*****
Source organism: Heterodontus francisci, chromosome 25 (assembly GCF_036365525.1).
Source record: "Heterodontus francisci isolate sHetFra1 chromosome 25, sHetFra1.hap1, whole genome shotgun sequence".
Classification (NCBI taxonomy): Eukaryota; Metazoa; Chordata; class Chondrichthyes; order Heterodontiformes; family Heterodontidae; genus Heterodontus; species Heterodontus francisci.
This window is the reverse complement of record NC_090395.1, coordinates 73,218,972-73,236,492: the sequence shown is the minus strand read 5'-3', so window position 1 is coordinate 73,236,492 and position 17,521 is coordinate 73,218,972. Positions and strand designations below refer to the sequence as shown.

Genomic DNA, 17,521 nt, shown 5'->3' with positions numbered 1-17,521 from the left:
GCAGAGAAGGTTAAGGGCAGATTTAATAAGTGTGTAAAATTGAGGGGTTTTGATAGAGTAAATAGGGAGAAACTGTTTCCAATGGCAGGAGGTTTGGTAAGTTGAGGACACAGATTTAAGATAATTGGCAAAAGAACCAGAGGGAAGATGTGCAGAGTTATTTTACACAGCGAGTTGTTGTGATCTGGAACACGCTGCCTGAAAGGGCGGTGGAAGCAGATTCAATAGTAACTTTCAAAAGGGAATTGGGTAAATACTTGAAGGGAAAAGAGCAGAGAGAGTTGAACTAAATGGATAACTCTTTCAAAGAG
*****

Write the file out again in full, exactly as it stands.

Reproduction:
Source organism: Heterodontus francisci, chromosome 25 (assembly GCF_036365525.1).
Source record: "Heterodontus francisci isolate sHetFra1 chromosome 25, sHetFra1.hap1, whole genome shotgun sequence".
Classification (NCBI taxonomy): Eukaryota; Metazoa; Chordata; class Chondrichthyes; order Heterodontiformes; family Heterodontidae; genus Heterodontus; species Heterodontus francisci.
This window is the reverse complement of record NC_090395.1, coordinates 73,218,972-73,236,492: the sequence shown is the minus strand read 5'-3', so window position 1 is coordinate 73,236,492 and position 17,521 is coordinate 73,218,972. Positions and strand designations below refer to the sequence as shown.

Genomic DNA, 17,521 nt, shown 5'->3' with positions numbered 1-17,521 from the left:
GCAGAGAAGGTTAAGGGCAGATTTAATAAGTGTGTAAAATTGAGGGGTTTTGATAGAGTAAATAGGGAGAAACTGTTTCCAATGGCAGGAGGTTTGGTAAGTTGAGGACACAGATTTAAGATAATTGGCAAAAGAACCAGAGGGAAGATGTGCAGAGTTATTTTACACAGCGAGTTGTTGTGATCTGGAACACGCTGCCTGAAAGGGCGGTGGAAGCAGATTCAATAGTAACTTTCAAAAGGGAATTGGGTAAATACTTGAAGGGAAAAGAGCAGAGAGAGTTGAACTAAATGGATAACTCTTTCAAAGAG